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Guide for Data Management II-49 All state transportation agencies are now required to use a GIS component, known as a shape- file, for submitting the state's transportation network data, as part of the annual Highway Per- formance Monitoring System (HPMS) 2010 report. State transportation agencies, which are lagging in the development of GIS systems to meet their business needs, should expedite this process in order to support internal data sharing needs, as well as to comply with Federal and/or state mandates. The process of improving data quality and accuracy of data delivered is greatly enhanced through the use of a GIS system and its associated tools. Dashboards and Scorecards Dashboards and scorecards offer another means for visual display of data in an easily accessi- ble and easy to use format. Some transportation agencies, such as Virginia DOT, have developed dashboards and score- cards for tracking performance measures which assess how well agency programs are perform- ing. The private sector uses dashboards as well; Corporation X has a well-defined one posted to its intranet. The following definitions explain the distinction between a dashboard and a scorecard. In management information systems, a dashboard is an executive information system user inter- face that (similar to an automobile's dashboard) is designed to be easy to read. For example, a product might obtain information from the local operating system in a com- puter, from one or more applications that may be running, and from one or more remote sites on the Web and present it as though it all came from the same source. Key performance indicators (KPIs) and balanced scorecards are some of the content appro- priate on business dashboards. One of the prominent systems for displaying dashboards is the use of COGNOSŪ. The balanced scorecard is one of the components that can be displayed on a dashboard. The scorecard reports on how well specific programs are performing based on targets and goals estab- lished which are linked to strategic business objectives. The purpose of the balanced scorecard is to do the following: · Align all members of an organization around common goals and strategies; · Link initiatives to the strategy, making prioritization easier; · Provide feedback to people on key issues--notably, areas where they can have an impact; and · Be an essential decision-making tool for everyone in the organization. The Virginia Department of Transportation (VDOT) provides an excellent example of a dash- board, and their template is recommended by this Guide as a model of how to visually display and implement a dashboard for a transportation agency. Figure 2.5 illustrates the main VDOT dashboard, which can be used to navigate into more detailed areas of the dashboard, in order to view the performance reporting for projects and pro- grams in the agency. These include Engineering, Construction, Maintenance, Operations, Safety, Finance, and Environment. One of the main advantages to using this type of mechanism for sharing of data and infor- mation is that it is easy to use, and is available to anyone interested in the information, whether it is agency senior management, engineers and support staff, or the legislature and the general public. In addition to the use of dashboards, scorecards also present a ranking or score in how well pro- grams are performing, in meeting business needs of the agency. Table 2.2 illustrates a balanced
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II-50 Guide for Target-Setting and Data Management Figure 2.5. VDOT dashboard. Table 2.2. Hennepin county scorecard. Strategic Perspective Objective Measure Target Actual Comment Customer Achieve Number of high- 60 30 Need improvement, customer priority issues investigate process for Outcomes. resolved. resolving high-priority issues. Improve Percent of 80% 80% Right on Target. customer customers rating satisfaction. service very good or excellent. Finance Manage Percent increase/ 1.5 5% Reduced expenses due to expenses. decrease in annual budget cuts. budget. Maximize Percent increase/ 5% 13% Good progress. revenue. decrease revenue derived from grants. Internal Build effective Number of projects 25 10 Based on the projects to Process partnerships. involving one or date with one or more more partners. partners. Learning and Retain Employee retention 95% 75% Need to monitor. Growth knowledgeable rate. staff.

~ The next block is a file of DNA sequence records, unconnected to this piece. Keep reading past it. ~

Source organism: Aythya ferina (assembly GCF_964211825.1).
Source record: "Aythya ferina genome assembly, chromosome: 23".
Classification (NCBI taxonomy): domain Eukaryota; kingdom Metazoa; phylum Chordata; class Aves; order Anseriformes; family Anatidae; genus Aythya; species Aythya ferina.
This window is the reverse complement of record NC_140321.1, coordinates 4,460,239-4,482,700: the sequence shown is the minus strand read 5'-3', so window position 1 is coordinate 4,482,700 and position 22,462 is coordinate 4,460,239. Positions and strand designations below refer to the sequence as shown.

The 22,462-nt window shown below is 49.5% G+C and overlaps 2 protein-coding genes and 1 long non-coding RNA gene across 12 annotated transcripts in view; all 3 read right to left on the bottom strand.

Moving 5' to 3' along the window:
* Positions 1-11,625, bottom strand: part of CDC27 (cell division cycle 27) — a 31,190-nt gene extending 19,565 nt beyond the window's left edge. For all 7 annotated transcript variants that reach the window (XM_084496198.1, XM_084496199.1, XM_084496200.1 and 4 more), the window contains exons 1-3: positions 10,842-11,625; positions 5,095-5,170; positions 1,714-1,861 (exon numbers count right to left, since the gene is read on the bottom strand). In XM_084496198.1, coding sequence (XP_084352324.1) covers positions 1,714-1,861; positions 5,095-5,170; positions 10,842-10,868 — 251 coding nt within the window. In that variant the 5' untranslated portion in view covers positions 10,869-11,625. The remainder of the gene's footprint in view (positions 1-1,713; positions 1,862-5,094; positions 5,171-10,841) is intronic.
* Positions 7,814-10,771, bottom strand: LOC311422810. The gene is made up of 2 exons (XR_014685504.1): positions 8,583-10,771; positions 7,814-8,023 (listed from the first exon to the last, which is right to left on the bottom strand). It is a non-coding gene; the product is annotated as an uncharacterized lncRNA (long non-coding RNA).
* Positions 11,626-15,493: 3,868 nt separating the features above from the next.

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Guide for Data Management II-51 scorecard used in Hennepin County, Minnesota, to monitor programs in the Public Works Department of the county. Both dashboards and scorecards are an effective means for sharing of data and information as illustrated in Figure 2.5 and Table 2.2. File Exchange Protocols Electronic data interchange (EDI) has become a common technology for file exchange. DIY Corporation shares data with its trading partners via the use of automated shipping notifications (ASNs). MNC uses EDI 210 transaction invoice records to interface with its suppliers of trans- portation services. Knowledge Management Transportation agencies should consider using a Knowledge Management (KM) system to strengthen and provide support for their data management programs. A knowledge manage- ment system is used to document a wide range of activities, including work processes, which may be solely known to certain individuals. This knowledge, which can be referred to as corporate knowledge is generally considered critical for maintaining business operations. In addition to corporate knowledge, other types of knowledge may be embedded as part of the routine processes and practices of the organization. It is important that this knowledge and these processes are doc- umented for use by future employees and decision-makers. The benefits of using KM systems include the following: · KM systems can be used to archive lessons learned which are invaluable when considering future investments in data programs; · KM systems identify and document the employee networks which are involved in the trans- fer of information within and between data programs; · KM systems offers flexibility in the transfer and sharing of data in many different formats, including text, PDF, and digital images; · The training required in using a KM system is minimal, and they also provide easy to use search and retrieval functions; and · The cost of implementing a KM system is affordable, and the estimated benefits derived can be used to justify the cost. Agencies also should consider implementing a KM office to oversee the knowledge manage- ment functions of the agency. Depending upon the size of the agency or offices involved, it may be more feasible to implement a section within an office that is responsible for knowledge man- agement activities at that division or office. Training The need for training of staff cannot be underestimated as an agency begins the process of implementing its data management and data governance programs. It is normal to expect that there may be some degree of uncertainty on the part of staff who do not understand how their responsibilities may change as a result of implementing new technology, standards, and proce- dures. Communication is the key to alleviating these concerns. It is extremely important that any agency considering the options recommended in this guide prepare the staff and the audience of stakeholders and users for what is expected during and after implementation of new policies, standards, and procedures. This can be accomplished through on-site meetings, webinars, and on-line/or printed brochures which include Frequently Asked Questions (FAQs) explaining how